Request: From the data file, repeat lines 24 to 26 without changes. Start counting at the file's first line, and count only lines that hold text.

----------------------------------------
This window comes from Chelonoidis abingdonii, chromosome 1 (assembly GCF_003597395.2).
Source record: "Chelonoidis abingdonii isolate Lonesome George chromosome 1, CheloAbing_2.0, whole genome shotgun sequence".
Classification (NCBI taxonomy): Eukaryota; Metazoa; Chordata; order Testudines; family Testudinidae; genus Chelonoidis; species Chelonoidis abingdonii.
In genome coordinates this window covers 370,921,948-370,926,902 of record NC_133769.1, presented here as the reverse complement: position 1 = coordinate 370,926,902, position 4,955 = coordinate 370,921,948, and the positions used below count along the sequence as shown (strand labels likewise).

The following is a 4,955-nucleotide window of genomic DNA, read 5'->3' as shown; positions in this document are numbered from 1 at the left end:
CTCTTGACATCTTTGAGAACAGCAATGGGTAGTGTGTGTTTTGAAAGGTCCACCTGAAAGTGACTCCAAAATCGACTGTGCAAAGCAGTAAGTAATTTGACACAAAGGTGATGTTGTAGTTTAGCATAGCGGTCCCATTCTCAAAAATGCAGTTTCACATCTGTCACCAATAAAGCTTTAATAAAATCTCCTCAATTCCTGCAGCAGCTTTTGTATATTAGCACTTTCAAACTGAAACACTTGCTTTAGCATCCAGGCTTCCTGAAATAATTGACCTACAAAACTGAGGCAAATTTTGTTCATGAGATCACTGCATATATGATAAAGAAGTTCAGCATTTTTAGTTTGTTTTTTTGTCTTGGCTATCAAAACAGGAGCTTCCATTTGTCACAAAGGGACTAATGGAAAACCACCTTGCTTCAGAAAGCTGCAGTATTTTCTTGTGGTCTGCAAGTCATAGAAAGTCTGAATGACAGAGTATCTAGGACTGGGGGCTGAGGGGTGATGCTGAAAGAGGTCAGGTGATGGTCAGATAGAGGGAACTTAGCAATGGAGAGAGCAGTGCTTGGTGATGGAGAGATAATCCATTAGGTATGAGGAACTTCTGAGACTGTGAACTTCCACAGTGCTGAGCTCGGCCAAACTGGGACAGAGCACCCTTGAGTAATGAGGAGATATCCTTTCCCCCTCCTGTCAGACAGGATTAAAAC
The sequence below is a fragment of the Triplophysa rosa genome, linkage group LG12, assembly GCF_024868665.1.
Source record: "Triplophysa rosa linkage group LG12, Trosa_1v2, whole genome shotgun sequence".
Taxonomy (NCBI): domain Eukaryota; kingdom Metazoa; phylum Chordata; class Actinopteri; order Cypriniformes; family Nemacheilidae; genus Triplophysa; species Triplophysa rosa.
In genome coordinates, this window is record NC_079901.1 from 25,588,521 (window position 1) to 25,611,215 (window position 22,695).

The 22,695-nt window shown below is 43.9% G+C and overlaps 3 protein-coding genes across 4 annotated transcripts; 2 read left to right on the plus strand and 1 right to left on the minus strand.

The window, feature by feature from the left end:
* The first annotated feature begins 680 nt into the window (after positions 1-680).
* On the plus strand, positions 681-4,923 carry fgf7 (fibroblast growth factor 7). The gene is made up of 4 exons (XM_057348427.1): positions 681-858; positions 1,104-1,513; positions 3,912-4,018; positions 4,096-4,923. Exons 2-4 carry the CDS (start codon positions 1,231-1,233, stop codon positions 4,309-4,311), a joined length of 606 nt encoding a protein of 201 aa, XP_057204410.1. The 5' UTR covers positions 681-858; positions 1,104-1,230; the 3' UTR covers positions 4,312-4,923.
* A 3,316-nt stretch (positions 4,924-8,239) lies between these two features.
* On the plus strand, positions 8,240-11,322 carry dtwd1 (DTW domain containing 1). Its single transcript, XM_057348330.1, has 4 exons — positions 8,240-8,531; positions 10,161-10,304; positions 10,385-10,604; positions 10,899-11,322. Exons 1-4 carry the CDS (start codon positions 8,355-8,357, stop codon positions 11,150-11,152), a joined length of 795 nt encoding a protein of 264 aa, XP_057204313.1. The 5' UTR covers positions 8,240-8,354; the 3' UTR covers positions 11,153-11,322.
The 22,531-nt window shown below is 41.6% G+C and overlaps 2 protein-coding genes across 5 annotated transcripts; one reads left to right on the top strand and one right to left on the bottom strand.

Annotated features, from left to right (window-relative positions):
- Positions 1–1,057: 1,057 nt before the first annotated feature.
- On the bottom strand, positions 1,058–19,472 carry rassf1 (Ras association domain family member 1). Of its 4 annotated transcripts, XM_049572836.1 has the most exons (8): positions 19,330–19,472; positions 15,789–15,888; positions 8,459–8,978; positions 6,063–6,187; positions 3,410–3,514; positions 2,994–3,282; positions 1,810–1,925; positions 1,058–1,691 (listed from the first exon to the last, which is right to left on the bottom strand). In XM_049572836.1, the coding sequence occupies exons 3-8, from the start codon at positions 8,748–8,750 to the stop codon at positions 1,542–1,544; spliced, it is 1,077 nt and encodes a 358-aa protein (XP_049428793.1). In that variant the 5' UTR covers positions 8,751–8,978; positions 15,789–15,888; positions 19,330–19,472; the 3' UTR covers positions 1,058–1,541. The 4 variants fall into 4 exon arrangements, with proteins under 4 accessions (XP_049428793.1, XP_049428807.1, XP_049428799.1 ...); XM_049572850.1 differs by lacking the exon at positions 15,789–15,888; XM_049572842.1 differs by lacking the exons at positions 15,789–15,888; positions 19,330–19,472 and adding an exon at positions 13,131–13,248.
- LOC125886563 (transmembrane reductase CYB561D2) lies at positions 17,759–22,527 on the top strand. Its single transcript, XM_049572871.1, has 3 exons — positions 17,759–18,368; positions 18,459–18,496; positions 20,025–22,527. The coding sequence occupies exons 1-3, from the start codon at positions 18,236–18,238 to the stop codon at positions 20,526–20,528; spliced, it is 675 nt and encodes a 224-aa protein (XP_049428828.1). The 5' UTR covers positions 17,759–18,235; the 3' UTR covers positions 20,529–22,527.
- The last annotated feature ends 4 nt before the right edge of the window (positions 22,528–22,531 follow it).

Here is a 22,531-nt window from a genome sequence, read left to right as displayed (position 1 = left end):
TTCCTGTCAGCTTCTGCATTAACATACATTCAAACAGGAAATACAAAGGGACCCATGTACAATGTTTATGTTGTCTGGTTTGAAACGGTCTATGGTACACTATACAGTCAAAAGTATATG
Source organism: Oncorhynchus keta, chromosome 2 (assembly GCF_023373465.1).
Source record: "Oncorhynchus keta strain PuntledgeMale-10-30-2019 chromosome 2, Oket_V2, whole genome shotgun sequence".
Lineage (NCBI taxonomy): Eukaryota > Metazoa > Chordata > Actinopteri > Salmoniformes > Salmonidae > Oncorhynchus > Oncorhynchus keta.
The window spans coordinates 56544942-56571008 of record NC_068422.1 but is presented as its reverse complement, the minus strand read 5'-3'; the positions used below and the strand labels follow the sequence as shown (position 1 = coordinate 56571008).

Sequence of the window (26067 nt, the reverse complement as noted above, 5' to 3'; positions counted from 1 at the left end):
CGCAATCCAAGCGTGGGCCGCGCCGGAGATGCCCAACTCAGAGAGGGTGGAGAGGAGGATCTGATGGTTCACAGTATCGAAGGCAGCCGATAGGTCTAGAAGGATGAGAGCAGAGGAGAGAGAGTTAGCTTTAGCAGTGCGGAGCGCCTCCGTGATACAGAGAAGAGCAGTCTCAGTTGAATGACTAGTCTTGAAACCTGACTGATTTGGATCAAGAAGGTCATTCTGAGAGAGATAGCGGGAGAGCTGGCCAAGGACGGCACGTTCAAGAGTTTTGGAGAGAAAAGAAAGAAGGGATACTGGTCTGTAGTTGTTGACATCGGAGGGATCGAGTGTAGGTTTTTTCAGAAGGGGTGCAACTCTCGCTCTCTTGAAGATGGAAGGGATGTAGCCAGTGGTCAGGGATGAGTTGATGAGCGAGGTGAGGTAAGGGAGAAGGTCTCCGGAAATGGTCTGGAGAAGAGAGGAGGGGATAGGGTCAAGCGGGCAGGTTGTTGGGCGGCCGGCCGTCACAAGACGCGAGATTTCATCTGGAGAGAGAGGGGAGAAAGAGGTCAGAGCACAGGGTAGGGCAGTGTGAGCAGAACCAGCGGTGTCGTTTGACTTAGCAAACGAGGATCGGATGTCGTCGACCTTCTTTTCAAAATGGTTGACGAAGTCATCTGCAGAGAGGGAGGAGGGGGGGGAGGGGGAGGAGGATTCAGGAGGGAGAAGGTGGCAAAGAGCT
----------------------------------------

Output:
TTCCTGTCAGCTTCTGCATTAACATACATTCAAACAGGAAATACAAAGGGACCCATGTACAATGTTTATGTTGTCTGGTTTGAAACGGTCTATGGTACACTATACAGTCAAAAGTATATG
Source organism: Oncorhynchus keta, chromosome 2 (assembly GCF_023373465.1).
Source record: "Oncorhynchus keta strain PuntledgeMale-10-30-2019 chromosome 2, Oket_V2, whole genome shotgun sequence".